King Dushyant: Then stop the car.

Suta: The king is obeyed. [He draws in the reins.]

Enter a Hermit and his Pupil.

Hermit: [Raising his hands.] Slay not, O mighty sovereign, slay not a poor fawn, who has found a place of refuge. No, surely, no; he must not be hurt. An arrow in the delicate body of a deer would be like fire in bale of cotton. Compared with thy keen shafts, how weak must be the tender hide of a young antelope! Replace quickly, oh! replace the arrow which thou hast aimed. The weapons of you kings and warriors are destined for the relief of the oppressed, not for the destruction of the guiltless.

King Dushyant: [Saluting them.] It is replaced.

[He places the arrow in his quiver.]

Hermit: [With joy] Worthy is that act of thee, most illustrious; of monarchs; worthy, indeed, of a prince descended from Puru. Mayst thou have a son adorned with virtues, a sovereign of the world!

Pupil: [Elevating both his hands.] Oh! by all means, may thy son be adorned with every virtue, a sovereign of the world!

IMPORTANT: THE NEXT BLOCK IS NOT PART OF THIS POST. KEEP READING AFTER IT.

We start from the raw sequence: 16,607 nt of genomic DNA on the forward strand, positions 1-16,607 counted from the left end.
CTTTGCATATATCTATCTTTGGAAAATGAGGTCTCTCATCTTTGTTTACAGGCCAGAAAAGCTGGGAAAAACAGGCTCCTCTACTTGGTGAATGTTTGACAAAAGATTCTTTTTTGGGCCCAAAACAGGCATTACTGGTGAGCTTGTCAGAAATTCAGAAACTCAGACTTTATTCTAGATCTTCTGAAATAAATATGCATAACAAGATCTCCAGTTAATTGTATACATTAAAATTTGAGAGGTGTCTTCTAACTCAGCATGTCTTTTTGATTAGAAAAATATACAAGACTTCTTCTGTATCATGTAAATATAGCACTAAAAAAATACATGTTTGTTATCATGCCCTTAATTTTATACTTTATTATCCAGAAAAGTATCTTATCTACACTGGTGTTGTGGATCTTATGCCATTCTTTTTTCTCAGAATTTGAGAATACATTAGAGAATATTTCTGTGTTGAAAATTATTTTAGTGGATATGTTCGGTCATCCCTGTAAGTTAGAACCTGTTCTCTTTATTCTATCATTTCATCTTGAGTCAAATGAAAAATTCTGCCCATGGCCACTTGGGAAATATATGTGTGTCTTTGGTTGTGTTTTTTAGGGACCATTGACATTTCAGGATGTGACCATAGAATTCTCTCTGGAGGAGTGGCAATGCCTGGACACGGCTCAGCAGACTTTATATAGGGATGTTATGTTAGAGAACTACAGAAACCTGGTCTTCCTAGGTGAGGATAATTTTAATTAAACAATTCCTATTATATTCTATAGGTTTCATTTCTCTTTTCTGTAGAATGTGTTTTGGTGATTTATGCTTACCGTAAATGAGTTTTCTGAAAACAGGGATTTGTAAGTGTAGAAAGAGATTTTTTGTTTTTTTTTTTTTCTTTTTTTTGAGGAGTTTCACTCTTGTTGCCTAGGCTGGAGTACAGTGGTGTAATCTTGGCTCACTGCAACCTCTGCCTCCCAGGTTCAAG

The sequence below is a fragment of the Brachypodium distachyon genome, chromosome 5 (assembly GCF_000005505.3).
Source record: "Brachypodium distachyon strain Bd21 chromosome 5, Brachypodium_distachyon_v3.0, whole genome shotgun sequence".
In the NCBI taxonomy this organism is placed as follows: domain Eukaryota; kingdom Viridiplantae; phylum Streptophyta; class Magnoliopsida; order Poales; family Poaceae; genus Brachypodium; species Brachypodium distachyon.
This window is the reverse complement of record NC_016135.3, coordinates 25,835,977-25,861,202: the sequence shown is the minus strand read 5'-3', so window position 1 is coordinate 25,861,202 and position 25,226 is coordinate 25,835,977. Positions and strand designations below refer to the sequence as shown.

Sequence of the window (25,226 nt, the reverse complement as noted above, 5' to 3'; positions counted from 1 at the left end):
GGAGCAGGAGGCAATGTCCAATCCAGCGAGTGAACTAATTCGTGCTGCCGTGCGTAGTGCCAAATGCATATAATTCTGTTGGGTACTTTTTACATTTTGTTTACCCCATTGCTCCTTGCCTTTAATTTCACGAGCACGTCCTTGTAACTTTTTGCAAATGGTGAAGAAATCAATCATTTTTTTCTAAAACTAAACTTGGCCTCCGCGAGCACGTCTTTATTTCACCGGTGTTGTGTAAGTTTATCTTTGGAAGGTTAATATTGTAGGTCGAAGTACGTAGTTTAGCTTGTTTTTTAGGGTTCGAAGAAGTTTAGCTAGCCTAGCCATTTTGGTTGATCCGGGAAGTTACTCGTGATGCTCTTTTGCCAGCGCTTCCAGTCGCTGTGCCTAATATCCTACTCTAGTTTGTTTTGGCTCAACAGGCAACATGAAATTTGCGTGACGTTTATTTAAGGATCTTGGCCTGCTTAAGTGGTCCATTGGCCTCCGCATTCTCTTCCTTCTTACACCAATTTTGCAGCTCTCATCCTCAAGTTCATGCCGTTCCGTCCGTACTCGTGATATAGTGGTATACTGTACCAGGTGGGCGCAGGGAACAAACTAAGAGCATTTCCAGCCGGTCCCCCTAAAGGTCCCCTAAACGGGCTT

King Dushyant: [Bowing to them.] My head bears with reverence the order of a Bráhmin

Hermit: Great king, we came hither to collect wood for a solemn sacrifice; and this forest, and the banks of the Malini, affords an asylum to the wild animals protected by Shakuntala, (Shakuntala) whom our holy preceptor Kanva has received as a sacred deposit. If you have no other avocation, enter yon grove, and let the rights of hospitality be duly performed. Having seen with your own eyes the virtuous behaviour of those whose only wealth is their piety, but whose worldly cares are now at an end, you will then exclaim, 'How many good subjects are defended by this arm, which the bowstring has made callous!'

King Dushyant: Is the master of your family at home?

Hermit: Our preceptor is gone to Sómatirt'ha, in hopes of deprecating some calamity, with which destiny threatens the irreproachable Shakuntala, and he has charged her, in his absence, to receive all guests with due honour.

King Dushyant: Holy man, I will attend her; and she, having observed my devotion, will report it favourably to the venerable sage.

Both: Be it so; and we depart on our own business. [The Hermit and his Pupil go out.]

King Dushyant: Drive on Suta. By visiting the abode of holiness, we shall purify our souls.

Suta: As the king (may his life be long!) commands. [He drives on.]

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The Tower Beyond Tragedy

I
You'd never have thought the Queen was Helen's sister- Troy's